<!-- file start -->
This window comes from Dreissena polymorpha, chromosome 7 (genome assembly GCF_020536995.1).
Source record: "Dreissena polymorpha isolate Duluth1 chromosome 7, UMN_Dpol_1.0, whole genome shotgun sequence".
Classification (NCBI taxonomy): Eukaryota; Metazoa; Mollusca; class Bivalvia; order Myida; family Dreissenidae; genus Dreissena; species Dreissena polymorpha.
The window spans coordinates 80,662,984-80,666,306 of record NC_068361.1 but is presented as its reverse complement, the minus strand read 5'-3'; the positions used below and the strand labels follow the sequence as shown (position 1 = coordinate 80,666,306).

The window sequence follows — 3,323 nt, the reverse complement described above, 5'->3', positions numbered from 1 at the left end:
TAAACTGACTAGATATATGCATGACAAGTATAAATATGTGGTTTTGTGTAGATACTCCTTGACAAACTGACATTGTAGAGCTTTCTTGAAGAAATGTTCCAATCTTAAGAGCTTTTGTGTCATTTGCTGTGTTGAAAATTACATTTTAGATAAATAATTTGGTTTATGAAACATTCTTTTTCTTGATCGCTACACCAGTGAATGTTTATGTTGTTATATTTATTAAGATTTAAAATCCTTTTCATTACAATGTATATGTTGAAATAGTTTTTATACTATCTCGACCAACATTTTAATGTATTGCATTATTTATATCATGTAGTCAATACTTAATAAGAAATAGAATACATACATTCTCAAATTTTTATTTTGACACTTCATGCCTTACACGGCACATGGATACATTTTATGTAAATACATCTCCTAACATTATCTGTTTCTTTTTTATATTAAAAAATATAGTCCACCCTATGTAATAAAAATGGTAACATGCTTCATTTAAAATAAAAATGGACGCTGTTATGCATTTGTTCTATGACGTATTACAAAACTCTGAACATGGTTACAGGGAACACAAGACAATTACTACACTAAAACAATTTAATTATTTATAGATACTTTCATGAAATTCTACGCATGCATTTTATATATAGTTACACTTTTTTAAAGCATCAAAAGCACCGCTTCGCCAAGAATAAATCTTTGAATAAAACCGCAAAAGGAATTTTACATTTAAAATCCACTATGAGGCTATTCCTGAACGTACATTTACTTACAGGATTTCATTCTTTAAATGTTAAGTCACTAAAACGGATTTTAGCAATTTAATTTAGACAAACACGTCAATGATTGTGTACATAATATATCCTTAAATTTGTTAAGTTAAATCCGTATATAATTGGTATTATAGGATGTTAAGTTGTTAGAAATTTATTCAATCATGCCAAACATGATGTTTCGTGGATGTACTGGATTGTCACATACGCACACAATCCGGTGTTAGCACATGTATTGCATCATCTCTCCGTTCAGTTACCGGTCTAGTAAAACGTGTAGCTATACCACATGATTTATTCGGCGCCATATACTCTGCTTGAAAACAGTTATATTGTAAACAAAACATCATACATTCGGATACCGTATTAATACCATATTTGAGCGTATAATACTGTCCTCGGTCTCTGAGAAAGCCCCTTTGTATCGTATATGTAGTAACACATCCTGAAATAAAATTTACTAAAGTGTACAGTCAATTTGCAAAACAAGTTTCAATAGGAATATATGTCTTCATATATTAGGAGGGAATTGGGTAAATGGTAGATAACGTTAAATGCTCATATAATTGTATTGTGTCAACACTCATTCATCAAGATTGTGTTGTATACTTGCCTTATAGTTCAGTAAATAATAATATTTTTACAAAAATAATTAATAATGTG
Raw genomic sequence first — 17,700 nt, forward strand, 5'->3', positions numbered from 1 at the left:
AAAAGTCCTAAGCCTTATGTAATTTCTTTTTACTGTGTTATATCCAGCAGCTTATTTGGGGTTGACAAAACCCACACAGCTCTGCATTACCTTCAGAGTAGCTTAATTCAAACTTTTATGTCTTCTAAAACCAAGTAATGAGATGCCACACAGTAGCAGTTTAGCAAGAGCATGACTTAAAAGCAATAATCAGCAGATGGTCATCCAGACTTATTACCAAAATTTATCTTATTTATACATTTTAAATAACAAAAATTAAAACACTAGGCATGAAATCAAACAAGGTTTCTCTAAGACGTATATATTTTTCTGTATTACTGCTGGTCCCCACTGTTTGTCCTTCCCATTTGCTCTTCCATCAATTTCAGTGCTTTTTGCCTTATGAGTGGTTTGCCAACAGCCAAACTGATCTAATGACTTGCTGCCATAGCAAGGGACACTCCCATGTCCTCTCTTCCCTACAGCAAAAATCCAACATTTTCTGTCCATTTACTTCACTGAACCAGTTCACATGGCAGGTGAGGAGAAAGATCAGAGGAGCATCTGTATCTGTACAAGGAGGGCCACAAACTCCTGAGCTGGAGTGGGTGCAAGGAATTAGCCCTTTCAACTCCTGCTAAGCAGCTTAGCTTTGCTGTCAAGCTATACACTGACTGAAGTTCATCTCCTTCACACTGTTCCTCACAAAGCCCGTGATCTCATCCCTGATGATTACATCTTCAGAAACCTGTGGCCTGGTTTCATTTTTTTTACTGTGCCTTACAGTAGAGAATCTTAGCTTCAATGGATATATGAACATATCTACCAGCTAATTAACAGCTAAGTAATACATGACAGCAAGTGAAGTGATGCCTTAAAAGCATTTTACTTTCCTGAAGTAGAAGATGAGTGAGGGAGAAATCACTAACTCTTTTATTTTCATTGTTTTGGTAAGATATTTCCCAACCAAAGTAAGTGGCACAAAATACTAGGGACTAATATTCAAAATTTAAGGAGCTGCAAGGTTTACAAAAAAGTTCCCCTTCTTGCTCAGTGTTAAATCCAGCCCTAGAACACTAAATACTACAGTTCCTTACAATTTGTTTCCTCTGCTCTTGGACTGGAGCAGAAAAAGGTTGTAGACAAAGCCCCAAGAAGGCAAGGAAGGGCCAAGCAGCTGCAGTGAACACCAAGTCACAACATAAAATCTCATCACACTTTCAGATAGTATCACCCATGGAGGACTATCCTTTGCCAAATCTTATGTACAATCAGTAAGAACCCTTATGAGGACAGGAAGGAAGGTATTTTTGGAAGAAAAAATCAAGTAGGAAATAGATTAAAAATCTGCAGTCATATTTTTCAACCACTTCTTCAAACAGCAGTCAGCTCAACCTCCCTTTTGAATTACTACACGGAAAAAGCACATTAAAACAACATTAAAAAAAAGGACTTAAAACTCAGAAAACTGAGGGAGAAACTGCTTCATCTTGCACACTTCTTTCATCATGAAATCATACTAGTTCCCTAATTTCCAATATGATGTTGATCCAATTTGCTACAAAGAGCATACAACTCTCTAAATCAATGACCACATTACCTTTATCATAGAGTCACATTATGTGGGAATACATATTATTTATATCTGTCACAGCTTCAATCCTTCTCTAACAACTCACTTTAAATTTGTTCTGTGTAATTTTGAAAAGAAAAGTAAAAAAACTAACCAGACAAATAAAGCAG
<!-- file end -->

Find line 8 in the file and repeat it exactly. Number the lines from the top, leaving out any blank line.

AAAAGTCCTAAGCCTTATGTAATTTCTTTTTACTGTGTTATATCCAGCAGCTTATTTGGGGTTGACAAAACCCACACAGCTCTGCATTACCTTCAGAGTAGCTTAATTCAAACTTTTATGTCTTCTAAAACCAAGTAATGAGATGCCACACAGTAGCAGTTTAGCAAGAGCATGACTTAAAAGCAATAATCAGCAGATGGTCATCCAGACTTATTACCAAAATTTATCTTATTTATACATTTTAAATAACAAAAATTAAAACACTAGGCATGAAATCAAACAAGGTTTCTCTAAGACGTATATATTTTTCTGTATTACTGCTGGTCCCCACTGTTTGTCCTTCCCATTTGCTCTTCCATCAATTTCAGTGCTTTTTGCCTTATGAGTGGTTTGCCAACAGCCAAACTGATCTAATGACTTGCTGCCATAGCAAGGGACACTCCCATGTCCTCTCTTCCCTACAGCAAAAATCCAACATTTTCTGTCCATTTACTTCACTGAACCAGTTCACATGGCAGGTGAGGAGAAAGATCAGAGGAGCATCTGTATCTGTACAAGGAGGGCCACAAACTCCTGAGCTGGAGTGGGTGCAAGGAATTAGCCCTTTCAACTCCTGCTAAGCAGCTTAGCTTTGCTGTCAAGCTATACACTGACTGAAGTTCATCTCCTTCACACTGTTCCTCACAAAGCCCGTGATCTCATCCCTGATGATTACATCTTCAGAAACCTGTGGCCTGGTTTCATTTTTTTTACTGTGCCTTACAGTAGAGAATCTTAGCTTCAATGGATATATGAACATATCTACCAGCTAATTAACAGCTAAGTAATACATGACAGCAAGTGAAGTGATGCCTTAAAAGCATTTTACTTTCCTGAAGTAGAAGATGAGTGAGGGAGAAATCACTAACTCTTTTATTTTCATTGTTTTGGTAAGATATTTCCCAACCAAAGTAAGTGGCACAAAATACTAGGGACTAATATTCAAAATTTAAGGAGCTGCAAGGTTTACAAAAAAGTTCCCCTTCTTGCTCAGTGTTAAATCCAGCCCTAGAACACTAAATACTACAGTTCCTTACAATTTGTTTCCTCTGCTCTTGGACTGGAGCAGAAAAAGGTTGTAGACAAAGCCCCAAGAAGGCAAGGAAGGGCCAAGCAGCTGCAGTGAACACCAAGTCACAACATAAAATCTCATCACACTTTCAGATAGTATCACCCATGGAGGACTATCCTTTGCCAAATCTTATGTACAATCAGTAAGAACCCTTATGAGGACAGGAAGGAAGGTATTTTTGGAAGAAAAAATCAAGTAGGAAATAGATTAAAAATCTGCAGTCATATTTTTCAACCACTTCTTCAAACAGCAGTCAGCTCAACCTCCCTTTTGAATTACTACACGGAAAAAGCACATTAAAACAACATTAAAAAAAAGGACTTAAAACTCAGAAAACTGAGGGAGAAACTGCTTCATCTTGCACACTTCTTTCATCATGAAATCATACTAGTTCCCTAATTTCCAATATGATGTTGATCCAATTTGCTACAAAGAGCATACAACTCTCTAAATCAATGACCACATTACCTTTATCATAGAGTCACATTATGTGGGAATACATATTATTTATATCTGTCACAGCTTCAATCCTTCTCTAACAACTCACTTTAAATTTGTTCTGTGTAATTTTGAAAAGAAAAGTAAAAAAACTAACCAGACAAATAAAGCAG